Facial Nerve Problems (cont.)
Danette C. Taylor, DO, MS, FACN
Dr. Taylor has a passion for treating patients as individuals. In practice since 1994, she has a wide range of experience in treating patients with many types of movement disorders and dementias. In addition to patient care, she is actively involved in the training of residents and medical students, and has been both primary and secondary investigator in numerous research studies through the years. She is a Clinical Assistant Professor at Michigan State University's College of Osteopathic Medicine (Department of Neurology and Ophthalmology). She graduated with a BS degree from Alma College, and an MS (biomechanics) from Michigan State University. She received her medical degree from Michigan State University College of Osteopathic Medicine. Her internship and residency were completed at Botsford General Hospital. Additionally, she completed a fellowship in movement disorders with Dr. Peter LeWitt. She has been named a fellow of the American College of Neuropsychiatrists. She is board-certified in neurology by the American Osteopathic Board of Neurology and Psychiatry. She has authored several articles and lectured extensively; she continues to write questions for two national medical boards. Dr. Taylor is a member of the Medical and Scientific Advisory Council (MSAC) of the Alzheimer's Association of Michigan, and is a reviewer for the journal Clinical Neuropharmacology.
Melissa Conrad Stöppler, MD
Melissa Conrad Stöppler, MD, is a U.S. board-certified Anatomic Pathologist with subspecialty training in the fields of Experimental and Molecular Pathology. Dr. Stöppler's educational background includes a BA with Highest Distinction from the University of Virginia and an MD from the University of North Carolina. She completed residency training in Anatomic Pathology at Georgetown University followed by subspecialty fellowship training in molecular diagnostics and experimental pathology.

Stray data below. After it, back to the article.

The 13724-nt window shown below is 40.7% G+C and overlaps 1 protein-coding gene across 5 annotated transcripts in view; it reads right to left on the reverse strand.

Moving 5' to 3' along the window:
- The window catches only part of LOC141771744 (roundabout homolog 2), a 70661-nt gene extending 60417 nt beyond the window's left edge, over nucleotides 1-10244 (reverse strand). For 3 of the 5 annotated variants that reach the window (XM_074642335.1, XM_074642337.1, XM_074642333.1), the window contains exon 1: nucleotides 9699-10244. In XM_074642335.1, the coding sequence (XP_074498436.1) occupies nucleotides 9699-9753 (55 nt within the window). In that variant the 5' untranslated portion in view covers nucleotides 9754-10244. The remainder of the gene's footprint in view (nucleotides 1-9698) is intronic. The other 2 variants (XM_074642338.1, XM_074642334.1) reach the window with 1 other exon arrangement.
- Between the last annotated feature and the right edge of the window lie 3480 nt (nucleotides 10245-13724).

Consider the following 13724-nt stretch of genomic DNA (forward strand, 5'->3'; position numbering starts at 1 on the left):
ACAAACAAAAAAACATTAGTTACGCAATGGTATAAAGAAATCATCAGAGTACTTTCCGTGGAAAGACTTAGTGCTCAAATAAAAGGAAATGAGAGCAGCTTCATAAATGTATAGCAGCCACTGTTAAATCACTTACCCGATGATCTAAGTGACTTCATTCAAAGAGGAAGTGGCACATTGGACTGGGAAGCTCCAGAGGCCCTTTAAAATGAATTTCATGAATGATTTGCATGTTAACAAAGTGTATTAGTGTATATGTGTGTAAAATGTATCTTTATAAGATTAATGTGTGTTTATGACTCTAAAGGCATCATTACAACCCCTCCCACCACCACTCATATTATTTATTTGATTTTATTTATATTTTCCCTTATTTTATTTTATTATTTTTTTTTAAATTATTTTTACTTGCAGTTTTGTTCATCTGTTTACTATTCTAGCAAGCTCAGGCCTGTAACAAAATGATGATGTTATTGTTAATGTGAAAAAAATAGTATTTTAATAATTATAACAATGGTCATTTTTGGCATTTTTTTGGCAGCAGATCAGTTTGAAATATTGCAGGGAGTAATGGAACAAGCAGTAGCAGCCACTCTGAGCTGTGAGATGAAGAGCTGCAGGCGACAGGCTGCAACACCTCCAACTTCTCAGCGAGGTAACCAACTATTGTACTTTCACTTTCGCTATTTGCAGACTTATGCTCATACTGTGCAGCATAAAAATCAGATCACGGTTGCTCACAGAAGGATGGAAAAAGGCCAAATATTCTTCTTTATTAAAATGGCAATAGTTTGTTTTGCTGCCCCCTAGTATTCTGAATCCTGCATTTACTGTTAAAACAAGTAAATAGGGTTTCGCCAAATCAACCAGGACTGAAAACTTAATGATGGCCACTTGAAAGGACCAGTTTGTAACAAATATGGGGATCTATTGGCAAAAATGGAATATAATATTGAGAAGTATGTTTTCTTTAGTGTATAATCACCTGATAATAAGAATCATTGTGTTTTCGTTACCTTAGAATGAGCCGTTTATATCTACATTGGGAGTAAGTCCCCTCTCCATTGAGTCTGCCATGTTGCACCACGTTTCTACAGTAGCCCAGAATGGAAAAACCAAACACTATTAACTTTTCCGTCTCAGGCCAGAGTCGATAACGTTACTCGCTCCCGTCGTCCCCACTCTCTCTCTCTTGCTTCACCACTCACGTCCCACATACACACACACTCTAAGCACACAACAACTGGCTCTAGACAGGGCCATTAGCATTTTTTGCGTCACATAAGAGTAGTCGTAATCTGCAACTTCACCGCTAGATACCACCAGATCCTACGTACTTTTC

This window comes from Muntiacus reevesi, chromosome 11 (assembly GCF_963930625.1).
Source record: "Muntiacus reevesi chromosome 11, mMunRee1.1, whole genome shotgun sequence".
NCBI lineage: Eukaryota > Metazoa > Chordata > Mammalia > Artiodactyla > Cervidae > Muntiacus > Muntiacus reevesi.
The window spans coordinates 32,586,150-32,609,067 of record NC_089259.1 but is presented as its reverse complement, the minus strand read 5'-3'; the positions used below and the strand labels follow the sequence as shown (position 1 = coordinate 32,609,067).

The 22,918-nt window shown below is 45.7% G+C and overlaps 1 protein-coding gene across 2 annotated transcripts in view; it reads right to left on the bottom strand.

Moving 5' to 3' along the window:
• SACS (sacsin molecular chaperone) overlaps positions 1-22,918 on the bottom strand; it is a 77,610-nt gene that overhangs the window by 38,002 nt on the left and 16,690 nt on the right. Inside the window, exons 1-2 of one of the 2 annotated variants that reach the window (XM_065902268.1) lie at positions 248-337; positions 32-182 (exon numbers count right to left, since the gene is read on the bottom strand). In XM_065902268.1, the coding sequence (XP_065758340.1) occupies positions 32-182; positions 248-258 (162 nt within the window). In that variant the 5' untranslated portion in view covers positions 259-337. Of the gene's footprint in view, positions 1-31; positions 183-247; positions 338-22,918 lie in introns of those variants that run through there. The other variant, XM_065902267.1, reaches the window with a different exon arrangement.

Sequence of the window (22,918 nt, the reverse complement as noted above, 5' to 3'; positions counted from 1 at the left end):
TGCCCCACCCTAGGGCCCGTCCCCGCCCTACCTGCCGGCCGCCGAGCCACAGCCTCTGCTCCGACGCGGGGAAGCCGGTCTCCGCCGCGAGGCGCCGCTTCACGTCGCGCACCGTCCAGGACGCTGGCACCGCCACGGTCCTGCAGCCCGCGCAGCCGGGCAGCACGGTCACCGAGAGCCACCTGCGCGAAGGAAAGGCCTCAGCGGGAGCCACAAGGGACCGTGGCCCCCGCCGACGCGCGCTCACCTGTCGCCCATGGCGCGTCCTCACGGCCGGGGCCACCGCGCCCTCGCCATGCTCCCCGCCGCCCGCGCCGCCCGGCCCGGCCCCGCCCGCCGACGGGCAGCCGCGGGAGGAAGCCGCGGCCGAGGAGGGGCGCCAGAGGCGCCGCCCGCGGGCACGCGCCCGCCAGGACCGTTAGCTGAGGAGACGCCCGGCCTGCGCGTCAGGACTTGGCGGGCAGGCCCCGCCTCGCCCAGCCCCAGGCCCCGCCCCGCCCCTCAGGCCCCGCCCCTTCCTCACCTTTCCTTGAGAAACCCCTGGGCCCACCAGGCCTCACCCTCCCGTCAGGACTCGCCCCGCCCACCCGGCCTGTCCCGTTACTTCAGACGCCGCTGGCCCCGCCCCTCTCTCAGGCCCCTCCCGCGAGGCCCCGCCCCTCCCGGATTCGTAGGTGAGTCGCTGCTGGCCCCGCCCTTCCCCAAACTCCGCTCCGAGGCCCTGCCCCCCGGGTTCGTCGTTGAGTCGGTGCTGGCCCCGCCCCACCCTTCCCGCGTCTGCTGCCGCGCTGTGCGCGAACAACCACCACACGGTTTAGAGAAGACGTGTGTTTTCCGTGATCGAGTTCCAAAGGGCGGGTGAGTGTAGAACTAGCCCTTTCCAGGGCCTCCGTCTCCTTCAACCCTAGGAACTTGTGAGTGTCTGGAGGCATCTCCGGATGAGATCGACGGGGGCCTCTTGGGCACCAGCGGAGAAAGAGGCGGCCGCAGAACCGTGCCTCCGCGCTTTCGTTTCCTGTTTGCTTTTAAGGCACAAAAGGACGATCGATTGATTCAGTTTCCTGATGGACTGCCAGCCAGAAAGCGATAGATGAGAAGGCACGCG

In this Article
- Facial nerve problems and Bell's palsy facts
- What is the facial nerve?
- What are symptoms of a facial nerve problem?
- What conditions affect the facial nerve?
- How are the causes of facial nerve dysfunction diagnosed?
- What is and what causes Bell's palsy?
- What are the symptoms of Bell's palsy?
- What is the mechanism of injury in Bell's palsy?
- What are treatment options of facial nerve paralysis?
- What is the treatment for eye problems from facial nerve disorder?
- What surgical reconstruction options are available?
- What is the prognosis for facial nerve problems?
- Can facial nerve problems be prevented?
- Find a local Neurologist in your town
How are the causes of facial nerve dysfunction diagnosed?
Causes of facial nerve disorder vary from unknown to life threatening. Sometimes, there is a specific treatment for the problem. Accordingly, it is important to investigate why the problem has occurred. The specific tests used for diagnosis will vary from patient to patient, but include:
- Hearing tests: Hearing tests are done to assess the status of the auditory nerve. The stapedial reflex test can evaluate the branch of the facial nerve that supplies motor fibers to one of the muscles in the middle ear.
- Balance tests: Will help find out if part of the auditory nerve is involved.
- Tear tests: The loss of the ability to form tears may help to locate the site and severity of a facial nerve lesion.
- Taste tests: The loss of taste in the front of the tongue may help locate the site and severity of a facial nerve lesion.
- Salivation test: Decreased flow of saliva may help locate the site and severity of a facial nerve lesion.
- Imaging studies: These tests help determine if there is infection, a tumor, a bone fracture, or any other abnormality. These studies usually include a CT scan and/or a MRI scan.
- Electrical nerve stimulation tests: Stimulation of the nerve by an electrical current tests whether the nerve can still cause muscles to contract. It can be used to evaluate progression of the disease. For example, if testing indicates equal muscle response on both sides of the face, the patient can be expected to have complete return of facial function in three to six weeks without significant deformity.
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